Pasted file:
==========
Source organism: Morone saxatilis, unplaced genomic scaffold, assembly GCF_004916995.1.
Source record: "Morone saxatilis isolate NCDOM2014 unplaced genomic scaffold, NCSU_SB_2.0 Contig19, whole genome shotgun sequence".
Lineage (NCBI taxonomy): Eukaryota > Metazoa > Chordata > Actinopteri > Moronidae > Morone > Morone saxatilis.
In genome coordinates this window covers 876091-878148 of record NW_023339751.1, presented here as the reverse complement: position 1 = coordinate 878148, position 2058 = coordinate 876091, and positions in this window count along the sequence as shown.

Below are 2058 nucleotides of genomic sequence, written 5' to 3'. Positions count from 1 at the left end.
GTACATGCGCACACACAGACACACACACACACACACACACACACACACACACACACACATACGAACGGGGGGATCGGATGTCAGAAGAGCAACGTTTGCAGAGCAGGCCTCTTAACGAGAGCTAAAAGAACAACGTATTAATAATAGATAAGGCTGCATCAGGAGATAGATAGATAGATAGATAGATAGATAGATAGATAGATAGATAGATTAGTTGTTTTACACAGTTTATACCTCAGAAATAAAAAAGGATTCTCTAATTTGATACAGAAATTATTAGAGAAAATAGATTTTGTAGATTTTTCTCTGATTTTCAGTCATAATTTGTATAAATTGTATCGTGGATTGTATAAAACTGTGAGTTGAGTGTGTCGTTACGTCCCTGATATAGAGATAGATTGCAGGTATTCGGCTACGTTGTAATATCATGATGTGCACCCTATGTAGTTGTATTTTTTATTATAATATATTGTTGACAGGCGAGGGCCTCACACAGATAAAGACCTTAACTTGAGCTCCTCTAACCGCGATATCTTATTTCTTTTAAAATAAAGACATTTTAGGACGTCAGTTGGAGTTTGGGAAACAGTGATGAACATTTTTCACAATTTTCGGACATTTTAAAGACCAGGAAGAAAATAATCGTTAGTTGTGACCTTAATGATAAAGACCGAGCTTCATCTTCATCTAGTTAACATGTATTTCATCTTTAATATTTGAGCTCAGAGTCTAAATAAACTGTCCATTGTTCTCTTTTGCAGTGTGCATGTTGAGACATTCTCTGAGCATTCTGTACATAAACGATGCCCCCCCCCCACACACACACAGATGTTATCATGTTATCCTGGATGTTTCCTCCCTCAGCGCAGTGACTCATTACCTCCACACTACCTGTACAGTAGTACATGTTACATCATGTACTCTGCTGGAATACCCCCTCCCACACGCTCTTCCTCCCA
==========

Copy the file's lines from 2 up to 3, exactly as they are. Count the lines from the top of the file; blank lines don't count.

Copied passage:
Source record: "Morone saxatilis isolate NCDOM2014 unplaced genomic scaffold, NCSU_SB_2.0 Contig19, whole genome shotgun sequence".
Lineage (NCBI taxonomy): Eukaryota > Metazoa > Chordata > Actinopteri > Moronidae > Morone > Morone saxatilis.